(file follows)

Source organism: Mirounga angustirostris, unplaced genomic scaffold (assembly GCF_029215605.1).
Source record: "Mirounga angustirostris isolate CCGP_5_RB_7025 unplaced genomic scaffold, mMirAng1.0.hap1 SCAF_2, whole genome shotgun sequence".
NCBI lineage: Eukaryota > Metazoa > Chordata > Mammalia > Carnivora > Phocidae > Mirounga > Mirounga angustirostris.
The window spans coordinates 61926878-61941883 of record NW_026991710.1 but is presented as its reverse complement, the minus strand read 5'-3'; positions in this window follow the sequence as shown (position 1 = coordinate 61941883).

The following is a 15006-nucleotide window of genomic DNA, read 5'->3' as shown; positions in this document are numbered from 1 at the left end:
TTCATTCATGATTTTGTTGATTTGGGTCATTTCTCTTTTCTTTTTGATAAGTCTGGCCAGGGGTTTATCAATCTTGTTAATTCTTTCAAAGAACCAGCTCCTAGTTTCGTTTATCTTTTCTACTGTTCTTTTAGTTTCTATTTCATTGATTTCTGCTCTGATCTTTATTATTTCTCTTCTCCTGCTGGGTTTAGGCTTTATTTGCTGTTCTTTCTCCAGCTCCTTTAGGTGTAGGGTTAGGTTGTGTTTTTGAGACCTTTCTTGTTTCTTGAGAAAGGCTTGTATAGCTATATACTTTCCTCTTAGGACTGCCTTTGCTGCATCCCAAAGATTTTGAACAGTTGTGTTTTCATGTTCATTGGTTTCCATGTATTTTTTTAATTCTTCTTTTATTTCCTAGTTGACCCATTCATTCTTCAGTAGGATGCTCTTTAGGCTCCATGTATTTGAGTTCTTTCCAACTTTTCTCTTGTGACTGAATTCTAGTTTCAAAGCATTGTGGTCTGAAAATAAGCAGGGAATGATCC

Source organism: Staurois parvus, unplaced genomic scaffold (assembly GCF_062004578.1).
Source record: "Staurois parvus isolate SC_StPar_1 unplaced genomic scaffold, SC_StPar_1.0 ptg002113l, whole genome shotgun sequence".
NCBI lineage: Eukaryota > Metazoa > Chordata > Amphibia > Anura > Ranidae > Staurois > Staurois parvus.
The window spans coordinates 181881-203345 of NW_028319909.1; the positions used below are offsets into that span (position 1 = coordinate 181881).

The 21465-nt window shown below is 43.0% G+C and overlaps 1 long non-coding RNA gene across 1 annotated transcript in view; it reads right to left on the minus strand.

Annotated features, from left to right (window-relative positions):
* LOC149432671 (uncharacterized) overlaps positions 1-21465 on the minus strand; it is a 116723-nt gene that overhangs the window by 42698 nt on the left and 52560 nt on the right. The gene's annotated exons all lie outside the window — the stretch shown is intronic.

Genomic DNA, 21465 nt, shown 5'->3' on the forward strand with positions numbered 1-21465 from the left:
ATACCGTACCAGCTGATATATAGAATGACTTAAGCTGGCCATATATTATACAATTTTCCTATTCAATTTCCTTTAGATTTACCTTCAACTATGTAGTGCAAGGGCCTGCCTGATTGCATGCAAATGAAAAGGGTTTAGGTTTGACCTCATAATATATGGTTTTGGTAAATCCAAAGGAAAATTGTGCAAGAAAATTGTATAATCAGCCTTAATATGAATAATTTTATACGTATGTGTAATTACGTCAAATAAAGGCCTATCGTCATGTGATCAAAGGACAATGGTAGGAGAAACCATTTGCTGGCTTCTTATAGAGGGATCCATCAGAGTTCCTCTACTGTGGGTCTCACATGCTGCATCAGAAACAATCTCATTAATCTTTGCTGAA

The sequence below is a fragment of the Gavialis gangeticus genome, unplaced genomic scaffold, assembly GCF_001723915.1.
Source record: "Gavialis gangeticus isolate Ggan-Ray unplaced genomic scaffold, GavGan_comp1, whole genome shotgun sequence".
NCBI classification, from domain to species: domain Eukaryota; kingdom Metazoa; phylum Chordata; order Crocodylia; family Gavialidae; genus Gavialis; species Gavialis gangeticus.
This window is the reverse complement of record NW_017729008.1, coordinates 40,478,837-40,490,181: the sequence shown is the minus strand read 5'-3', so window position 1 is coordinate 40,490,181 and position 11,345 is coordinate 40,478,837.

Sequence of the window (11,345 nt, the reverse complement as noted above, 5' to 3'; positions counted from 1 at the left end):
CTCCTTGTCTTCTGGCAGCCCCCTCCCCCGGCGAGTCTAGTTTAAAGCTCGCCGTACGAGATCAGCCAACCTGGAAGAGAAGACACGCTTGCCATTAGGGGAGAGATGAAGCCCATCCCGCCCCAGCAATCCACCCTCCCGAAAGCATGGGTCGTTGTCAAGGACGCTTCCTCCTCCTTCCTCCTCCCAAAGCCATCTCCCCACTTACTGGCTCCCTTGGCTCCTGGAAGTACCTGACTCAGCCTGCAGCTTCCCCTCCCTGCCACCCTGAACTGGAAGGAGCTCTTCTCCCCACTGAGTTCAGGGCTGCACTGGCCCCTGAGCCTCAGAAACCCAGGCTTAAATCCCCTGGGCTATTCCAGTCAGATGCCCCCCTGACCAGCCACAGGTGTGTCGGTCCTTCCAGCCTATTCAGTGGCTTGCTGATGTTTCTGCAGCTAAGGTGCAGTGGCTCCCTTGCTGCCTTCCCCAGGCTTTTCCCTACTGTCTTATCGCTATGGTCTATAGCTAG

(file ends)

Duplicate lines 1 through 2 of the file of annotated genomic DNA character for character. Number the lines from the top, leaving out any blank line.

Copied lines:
Source organism: Mirounga angustirostris, unplaced genomic scaffold (assembly GCF_029215605.1).
Source record: "Mirounga angustirostris isolate CCGP_5_RB_7025 unplaced genomic scaffold, mMirAng1.0.hap1 SCAF_2, whole genome shotgun sequence".